Zainab al-Suwaij, executive director of the American Islamic Congress, spoke to participants in a February 22 Middle East Forum webinar (video) about the growth of U.S. Islamist organizations and their collaboration with leftists to further an anti-American agenda.
Al-Suwaij, a ritually observant, hijab-wearing Muslim, explained that the American Muslim community is "fragmented" along on ethnic, religious, and political lines, and above all between "radical" and "mainstream" agendas. Radicals "believe Islam is the solution" and share the same core ideology as organizations like the Muslim Brotherhood, the Taliban, and ISIS. "The Islamist agenda basically is to radicalize the mainstream ... regular Muslims who are worshiping on a daily basis" and spread "hatred against different faiths, hatred against people who do not believe in what you believe in."
Al-Suwaij bemoaned the impact of Islamist organizations on mainstream American Muslims, particularly the next generation. It is "very difficult for young Muslims who are born and grew up in the United States to live a normal life without having [this] influence and radical agenda implemented in their mind."
U.S. Muslim community structures have been co-opted by these Islamist organizations "over the past six decades," said Al-Suwaij. As a result, they have "infiltrated our government offices" and had "a major say" about governmental policies regarding "foreign policy, religious affairs, and interfaith relations."
Islamist groups have learned to exploit opportunities provided by Western liberal freedoms and use insincere "open-minded" language to lull well-intentioned unaffected American Muslims into their midst. Islamists who are "charismatic, young ... [and] very savvy" have mastered the use of social media to "sell ... radical thoughts."
Non-Muslim leftists are just as easily duped. Eager to win votes and "show diversity" within their ranks, leftists "are taking for granted what [the Islamists] are telling them ... [without looking] deep inside." Although in the short-term leftists are courting Islamists, Al-Suwaij sees the connection between Islamists and the left as a tenuous one because their "principles are different."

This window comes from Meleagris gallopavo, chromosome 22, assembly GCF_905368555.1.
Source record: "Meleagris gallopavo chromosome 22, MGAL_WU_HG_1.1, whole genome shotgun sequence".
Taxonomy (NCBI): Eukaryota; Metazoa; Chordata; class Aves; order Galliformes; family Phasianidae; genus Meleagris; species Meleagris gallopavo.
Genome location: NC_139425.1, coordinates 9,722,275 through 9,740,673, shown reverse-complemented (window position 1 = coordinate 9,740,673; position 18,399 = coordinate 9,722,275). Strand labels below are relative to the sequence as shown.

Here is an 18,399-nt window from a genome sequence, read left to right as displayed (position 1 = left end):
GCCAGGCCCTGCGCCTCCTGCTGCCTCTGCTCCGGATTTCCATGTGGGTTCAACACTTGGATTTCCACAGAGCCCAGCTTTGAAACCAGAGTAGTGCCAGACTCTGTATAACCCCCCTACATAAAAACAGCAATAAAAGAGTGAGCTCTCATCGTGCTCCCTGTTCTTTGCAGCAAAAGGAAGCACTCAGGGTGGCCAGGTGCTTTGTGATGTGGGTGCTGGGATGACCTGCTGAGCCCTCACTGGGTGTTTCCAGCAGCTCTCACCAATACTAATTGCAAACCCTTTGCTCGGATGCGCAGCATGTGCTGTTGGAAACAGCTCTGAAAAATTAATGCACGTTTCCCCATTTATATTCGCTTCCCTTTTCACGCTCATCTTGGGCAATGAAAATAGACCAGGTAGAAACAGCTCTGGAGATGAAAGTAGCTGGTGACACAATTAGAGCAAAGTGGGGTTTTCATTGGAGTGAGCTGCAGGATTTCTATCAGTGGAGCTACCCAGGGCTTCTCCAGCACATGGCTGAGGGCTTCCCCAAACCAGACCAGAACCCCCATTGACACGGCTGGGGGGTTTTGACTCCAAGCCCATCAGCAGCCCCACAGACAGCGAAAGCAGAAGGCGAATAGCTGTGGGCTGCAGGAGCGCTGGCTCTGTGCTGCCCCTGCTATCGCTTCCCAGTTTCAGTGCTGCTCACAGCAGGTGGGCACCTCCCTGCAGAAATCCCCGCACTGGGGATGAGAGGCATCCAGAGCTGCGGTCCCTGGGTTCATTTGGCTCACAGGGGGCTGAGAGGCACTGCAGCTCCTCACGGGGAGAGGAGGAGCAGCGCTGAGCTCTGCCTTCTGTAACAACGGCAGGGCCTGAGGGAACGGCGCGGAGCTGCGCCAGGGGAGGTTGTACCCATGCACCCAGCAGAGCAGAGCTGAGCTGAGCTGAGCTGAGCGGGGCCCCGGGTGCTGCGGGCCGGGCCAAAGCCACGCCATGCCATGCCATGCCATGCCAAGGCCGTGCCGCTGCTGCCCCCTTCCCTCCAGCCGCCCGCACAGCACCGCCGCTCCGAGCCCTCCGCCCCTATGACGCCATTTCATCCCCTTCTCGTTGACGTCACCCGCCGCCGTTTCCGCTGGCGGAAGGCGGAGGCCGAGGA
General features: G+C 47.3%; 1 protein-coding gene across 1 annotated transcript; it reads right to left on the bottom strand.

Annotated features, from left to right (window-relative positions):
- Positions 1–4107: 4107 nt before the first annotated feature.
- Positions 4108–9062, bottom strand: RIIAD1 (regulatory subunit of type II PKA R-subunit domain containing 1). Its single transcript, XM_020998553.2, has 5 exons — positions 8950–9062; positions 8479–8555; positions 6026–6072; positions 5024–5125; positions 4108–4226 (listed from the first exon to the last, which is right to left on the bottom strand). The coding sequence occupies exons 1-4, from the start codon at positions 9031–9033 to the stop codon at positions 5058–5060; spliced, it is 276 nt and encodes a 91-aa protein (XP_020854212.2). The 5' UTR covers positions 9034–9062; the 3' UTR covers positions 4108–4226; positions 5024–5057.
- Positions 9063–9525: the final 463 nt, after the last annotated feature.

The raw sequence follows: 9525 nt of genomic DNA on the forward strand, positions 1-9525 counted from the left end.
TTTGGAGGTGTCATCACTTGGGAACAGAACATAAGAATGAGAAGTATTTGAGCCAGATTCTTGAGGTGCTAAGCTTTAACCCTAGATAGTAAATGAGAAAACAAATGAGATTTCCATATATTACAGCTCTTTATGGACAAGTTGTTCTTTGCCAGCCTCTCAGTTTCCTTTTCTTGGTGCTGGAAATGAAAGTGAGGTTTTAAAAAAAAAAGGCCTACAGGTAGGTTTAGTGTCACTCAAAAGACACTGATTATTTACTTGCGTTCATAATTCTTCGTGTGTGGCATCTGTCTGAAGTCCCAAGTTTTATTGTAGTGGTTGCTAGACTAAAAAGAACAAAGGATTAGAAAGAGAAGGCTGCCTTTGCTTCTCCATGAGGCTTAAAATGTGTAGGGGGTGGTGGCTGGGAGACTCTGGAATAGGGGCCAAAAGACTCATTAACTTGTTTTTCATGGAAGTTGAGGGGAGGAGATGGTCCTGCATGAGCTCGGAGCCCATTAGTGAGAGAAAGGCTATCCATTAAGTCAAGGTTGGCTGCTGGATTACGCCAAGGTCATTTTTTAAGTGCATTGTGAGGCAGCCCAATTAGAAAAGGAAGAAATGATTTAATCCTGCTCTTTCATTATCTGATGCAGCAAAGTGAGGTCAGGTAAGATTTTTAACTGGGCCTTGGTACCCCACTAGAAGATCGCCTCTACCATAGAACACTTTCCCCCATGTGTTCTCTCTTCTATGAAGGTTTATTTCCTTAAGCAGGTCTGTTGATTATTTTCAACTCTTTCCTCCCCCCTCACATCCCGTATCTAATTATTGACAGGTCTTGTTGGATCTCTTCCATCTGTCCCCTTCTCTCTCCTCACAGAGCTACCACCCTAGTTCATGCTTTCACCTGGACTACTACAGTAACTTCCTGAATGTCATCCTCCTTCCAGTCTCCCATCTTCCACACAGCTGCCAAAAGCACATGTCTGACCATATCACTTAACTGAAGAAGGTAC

Al-Suwaij has attended Islamist conferences and witnessed firsthand how Islamists' private beliefs differ dramatically from what they say publicly to curry favor with leftist and progressive organizations. She recalled one conference where she met a "very well respected" imam from the D.C. area, a man well-known in government circles as a "dove of love and peace." The imam greeted Al-Suwaij, but after an exchange of pleasantries he told her, "Your only problem is that you are too Americanized and you are too close to people of a certain faith." Taken aback, she replied, "You are too close to the Brotherhood."
Al-Suwaij would like to see more "strong leadership" by moderate Muslims challenging the spread of Islamism. "We have a responsibility as citizens of this country. We have to take an action. We have to stand strong and we have to project our voice strongly. We don't want our freedom or democracy to be taken by radical voices."
Marilyn Stern is communications coordinator at the Middle East Forum.